The USDA September crop production report has come and gone, and the data was seen as somewhat negative given pre-report expectations.
The 2023 U.S. corn yield came in at 173.8 bushels per acre (bpa) which was down from the 175.1 bpa given in August, though above the average trade guess of 173.8 and higher than last year's 173.3.
Almost surprising is that corn yields have held up so well given crop ratings around Labor Day, the lowest since 2012.
The jury is still out however as USDA will release subsequent reports next month, in November, with the annual figures due out in January 2024.
There has been a lot of talk that the past month from mid-August to mid-September, which has featured above normal temperatures and rather sparce rainfall over much of the Corn Belt, has had an adverse impact on grain fill that could result in lower than usual corn ear weights.
Note that the September report did include objective field surveys from USDA enumerators in addition to the results from the farmer-based surveys and data from remotely sensed satellites that formed the basis of the August numbers.
On the other hand, the October and November reports will also include lab analysis measuring kernel weights that will give a more accurate assessment of both state and national corn yields.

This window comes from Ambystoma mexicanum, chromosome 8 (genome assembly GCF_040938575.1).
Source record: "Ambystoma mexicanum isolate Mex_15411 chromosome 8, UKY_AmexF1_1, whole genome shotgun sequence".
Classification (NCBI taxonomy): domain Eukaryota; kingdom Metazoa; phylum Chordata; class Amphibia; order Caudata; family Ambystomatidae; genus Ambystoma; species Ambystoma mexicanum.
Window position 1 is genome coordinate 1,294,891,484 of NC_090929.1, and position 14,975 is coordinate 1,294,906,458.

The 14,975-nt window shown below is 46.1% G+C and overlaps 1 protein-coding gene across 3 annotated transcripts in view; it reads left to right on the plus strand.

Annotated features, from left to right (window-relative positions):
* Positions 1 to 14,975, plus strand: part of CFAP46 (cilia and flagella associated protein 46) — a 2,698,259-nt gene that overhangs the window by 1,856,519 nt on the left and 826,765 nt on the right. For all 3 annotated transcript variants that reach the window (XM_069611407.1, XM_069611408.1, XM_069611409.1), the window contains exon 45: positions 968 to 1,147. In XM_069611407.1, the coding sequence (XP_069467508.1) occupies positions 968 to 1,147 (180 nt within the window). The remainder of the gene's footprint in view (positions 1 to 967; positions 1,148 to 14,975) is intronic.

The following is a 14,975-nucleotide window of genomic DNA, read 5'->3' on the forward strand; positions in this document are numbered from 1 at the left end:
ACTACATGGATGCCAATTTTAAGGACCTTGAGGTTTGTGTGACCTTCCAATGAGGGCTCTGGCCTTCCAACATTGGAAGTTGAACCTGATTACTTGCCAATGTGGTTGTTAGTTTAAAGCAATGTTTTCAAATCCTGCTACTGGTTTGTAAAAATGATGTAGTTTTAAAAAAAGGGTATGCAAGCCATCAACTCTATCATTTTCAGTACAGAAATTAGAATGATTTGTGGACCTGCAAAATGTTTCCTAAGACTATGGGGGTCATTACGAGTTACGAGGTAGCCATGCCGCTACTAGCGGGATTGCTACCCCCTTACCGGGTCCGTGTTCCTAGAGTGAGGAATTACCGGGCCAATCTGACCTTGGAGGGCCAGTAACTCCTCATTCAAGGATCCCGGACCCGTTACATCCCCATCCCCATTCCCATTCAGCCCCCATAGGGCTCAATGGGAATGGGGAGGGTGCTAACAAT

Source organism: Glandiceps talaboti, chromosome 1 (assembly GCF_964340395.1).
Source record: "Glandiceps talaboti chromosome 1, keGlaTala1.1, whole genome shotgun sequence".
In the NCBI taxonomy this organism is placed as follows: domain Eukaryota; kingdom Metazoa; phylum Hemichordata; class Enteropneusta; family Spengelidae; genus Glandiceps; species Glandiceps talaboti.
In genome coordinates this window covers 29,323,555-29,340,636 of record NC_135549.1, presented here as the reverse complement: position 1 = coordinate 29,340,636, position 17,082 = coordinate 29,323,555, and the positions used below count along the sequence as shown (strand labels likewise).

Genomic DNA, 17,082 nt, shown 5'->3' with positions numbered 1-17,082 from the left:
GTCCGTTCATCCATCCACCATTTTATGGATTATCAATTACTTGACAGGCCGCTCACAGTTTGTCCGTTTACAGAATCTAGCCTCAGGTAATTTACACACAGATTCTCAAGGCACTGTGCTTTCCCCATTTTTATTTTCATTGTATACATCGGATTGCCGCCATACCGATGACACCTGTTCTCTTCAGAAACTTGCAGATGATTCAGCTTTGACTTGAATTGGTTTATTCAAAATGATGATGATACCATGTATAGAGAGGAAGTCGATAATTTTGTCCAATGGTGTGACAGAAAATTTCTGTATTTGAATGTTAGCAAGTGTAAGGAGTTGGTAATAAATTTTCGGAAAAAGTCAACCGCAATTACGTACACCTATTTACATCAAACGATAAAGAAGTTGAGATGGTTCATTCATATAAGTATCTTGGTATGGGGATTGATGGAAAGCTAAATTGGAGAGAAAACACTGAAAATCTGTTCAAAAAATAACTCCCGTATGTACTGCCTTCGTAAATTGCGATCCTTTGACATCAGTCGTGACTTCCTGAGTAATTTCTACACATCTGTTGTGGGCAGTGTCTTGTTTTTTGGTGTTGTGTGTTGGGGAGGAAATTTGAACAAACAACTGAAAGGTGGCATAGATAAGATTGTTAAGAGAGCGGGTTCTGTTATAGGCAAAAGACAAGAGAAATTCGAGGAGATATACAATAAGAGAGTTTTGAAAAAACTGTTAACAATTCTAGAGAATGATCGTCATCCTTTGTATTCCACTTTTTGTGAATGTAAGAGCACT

USDA-NASS did provide a slide in their crop production presentation showing the September 2023 Corn Objective Yield measuring ears per acre and yield for a 10-state region.
As we have done in the past, this graph shows the 10-state objective corn ear population in ears/acre on the left-hand axis vs. the implied ear weight in lbs/ear on the right-hand axis.
The 10-state weighted yield is also reported in the yellow rectangles.
The ten states are IL, IN, IA, KS, MN, MO, NE, OH, SD and WI.
The chart shows figures that match up very well with the USDA as their crop production report says the number of ears in the 10-state region was 29,400; we measure 29,413.
The weighted ten state yield is 178.5 bpa which is what we have also.
The 178.5 bpa yield is based in part on the fact that the 29,400-ear population is the highest ever but what is not included is the implied 10-state ear weight which we calculate to be 0.3398 pounds per ear which, based on our work, would be the lowest since 0.3358 lbs/ear back in 2015.
Given the rapid dry down of this year's corn crop, this seems entirely reasonable so it will be interesting to see if the USDA lab results confirm this in subsequent reports.
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